“There is such an interesting dynamic here in Colorado, with basically medical ‘refugees,’ if you will,” said Joel.

Like most flourishing businesses, the Stanleys’ did not get an easy start while building their empire. Due to a rift in medical marijuana businesses and traditional banking and financing, a private investor had to foot the Stanley brothers’ property loan. With an annual interest rate at 6.5 percent, the monthly payment had reached nearly $8,300 a month. Federal bank regulations designed to prevent money laundering prohibited the Stanley brothers’’ business from obtaining credit cards and utilizing traditional checking accounts. This forced the Stanleys to resort to an all-cash business, which, as illustrated by Sheriff John Urquhart recently in a senate judiciary committee hearing, opens the door to a plethora of dangers.

In 2012, one of the Stanley’s employees received a blow to the head and a mild concussion upon being attacked while opening a dispensary. “We are forced to operate like the late 1880s,” said Josh Stanley. “Yet, we are required to comply with every law and pay employees FICA and Medicare and wage withholding taxes, and we have to do all that with cash.”

Without bank loans, the brothers’ had to improvise a financial plan. Income from their dispensaries helped to fund a second 10,000-square-foot greenhouse, while they built their first 6,000-square-foot greenhouse out of PVC pipe, said Joel Stanley. In complying with state building codes, the brothers had to demolish and rebuild their first greenhouse, costing them about $40,000. For an additional $12,000 on chain-link fencing and another $20,000, the brothers have provided up to 100 security cameras lining their farm’s perimeter, scanning the rows of marijuana plants in the greenhouses. The brothers have never provided this medicine with financial gain in mind. “It is an excellent small business, but like every small business, it takes time and sacrifice to achieve stability,” said Joel. For the first couple of years, there was no such thing as payroll or even employees, said Joel. And since introducing employees to the business, the Stanleys have kept remarkable tabs, never missing a single payroll.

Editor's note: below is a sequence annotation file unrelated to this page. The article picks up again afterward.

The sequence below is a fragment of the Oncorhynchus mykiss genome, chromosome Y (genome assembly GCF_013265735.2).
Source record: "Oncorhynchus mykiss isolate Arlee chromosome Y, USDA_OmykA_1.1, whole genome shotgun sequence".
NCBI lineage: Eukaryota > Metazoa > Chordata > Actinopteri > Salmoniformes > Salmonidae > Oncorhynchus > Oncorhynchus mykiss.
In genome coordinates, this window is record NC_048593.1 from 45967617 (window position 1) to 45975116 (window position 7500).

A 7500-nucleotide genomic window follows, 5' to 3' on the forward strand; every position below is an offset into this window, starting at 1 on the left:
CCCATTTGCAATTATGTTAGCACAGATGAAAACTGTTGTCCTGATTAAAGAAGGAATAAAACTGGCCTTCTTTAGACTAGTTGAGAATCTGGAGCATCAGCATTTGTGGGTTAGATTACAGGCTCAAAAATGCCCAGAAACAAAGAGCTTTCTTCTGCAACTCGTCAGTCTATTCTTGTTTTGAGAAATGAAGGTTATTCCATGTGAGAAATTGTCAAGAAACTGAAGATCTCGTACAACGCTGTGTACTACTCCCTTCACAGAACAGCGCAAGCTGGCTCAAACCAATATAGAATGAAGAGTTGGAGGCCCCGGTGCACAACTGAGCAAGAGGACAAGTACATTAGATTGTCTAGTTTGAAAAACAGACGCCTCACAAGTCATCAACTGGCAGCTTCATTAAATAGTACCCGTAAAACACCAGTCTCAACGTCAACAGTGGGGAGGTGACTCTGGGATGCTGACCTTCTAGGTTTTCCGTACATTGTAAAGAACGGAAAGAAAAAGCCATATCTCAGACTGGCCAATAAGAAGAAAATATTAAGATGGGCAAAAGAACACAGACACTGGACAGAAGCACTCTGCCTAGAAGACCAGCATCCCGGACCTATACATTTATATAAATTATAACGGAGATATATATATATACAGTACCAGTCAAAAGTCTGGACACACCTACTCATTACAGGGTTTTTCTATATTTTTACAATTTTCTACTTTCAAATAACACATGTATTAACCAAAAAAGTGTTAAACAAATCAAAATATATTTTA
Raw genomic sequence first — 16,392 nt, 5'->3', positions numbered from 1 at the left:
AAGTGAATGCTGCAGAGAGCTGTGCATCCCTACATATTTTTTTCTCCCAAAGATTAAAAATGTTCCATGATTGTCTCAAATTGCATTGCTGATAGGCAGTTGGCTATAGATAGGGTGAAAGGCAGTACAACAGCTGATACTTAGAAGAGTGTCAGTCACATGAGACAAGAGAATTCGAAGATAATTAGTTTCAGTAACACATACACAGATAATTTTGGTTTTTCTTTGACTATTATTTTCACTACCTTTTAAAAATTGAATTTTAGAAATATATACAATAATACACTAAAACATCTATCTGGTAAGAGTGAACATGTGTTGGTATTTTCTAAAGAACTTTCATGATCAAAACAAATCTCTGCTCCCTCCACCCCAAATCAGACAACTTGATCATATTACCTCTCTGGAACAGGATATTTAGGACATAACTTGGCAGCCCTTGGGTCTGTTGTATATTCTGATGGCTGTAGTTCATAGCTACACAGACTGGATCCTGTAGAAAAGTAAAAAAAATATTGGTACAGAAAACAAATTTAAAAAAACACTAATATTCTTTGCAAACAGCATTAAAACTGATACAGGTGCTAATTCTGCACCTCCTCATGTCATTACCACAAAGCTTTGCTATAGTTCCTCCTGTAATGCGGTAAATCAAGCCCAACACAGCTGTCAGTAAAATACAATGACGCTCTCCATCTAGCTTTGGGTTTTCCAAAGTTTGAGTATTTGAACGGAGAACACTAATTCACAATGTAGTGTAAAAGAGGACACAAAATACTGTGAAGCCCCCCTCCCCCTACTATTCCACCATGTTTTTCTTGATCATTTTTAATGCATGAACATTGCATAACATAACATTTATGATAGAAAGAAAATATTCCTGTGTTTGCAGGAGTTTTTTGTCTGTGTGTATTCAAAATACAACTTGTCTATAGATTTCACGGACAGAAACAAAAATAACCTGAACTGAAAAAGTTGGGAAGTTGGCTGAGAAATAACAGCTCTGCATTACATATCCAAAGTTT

The Stanleys have created a nonprofit business which they call The Realm of Caring. The business was started to counsel people seeking out alternative treatment to their specific ailments. Joel pointed out that the nonprofit organization and dispensaries are two very separate entities. The nonprofit is a resource for the patients which does not handle the medicine. Additionally, the nonprofit helps qualify people for medication discounts from any of their dispensaries, while advocating for better research into the medicinal properties and benefits of marijuana. The future for the brothers, Joel said, is in this nonprofit. They plan to bring The Realm of Caring into all legal states.

“We realized that our business could only take care of so many people operating this way,” said Joel. “That is why we founded the nonprofit organization, to invite others to help us help more patients.”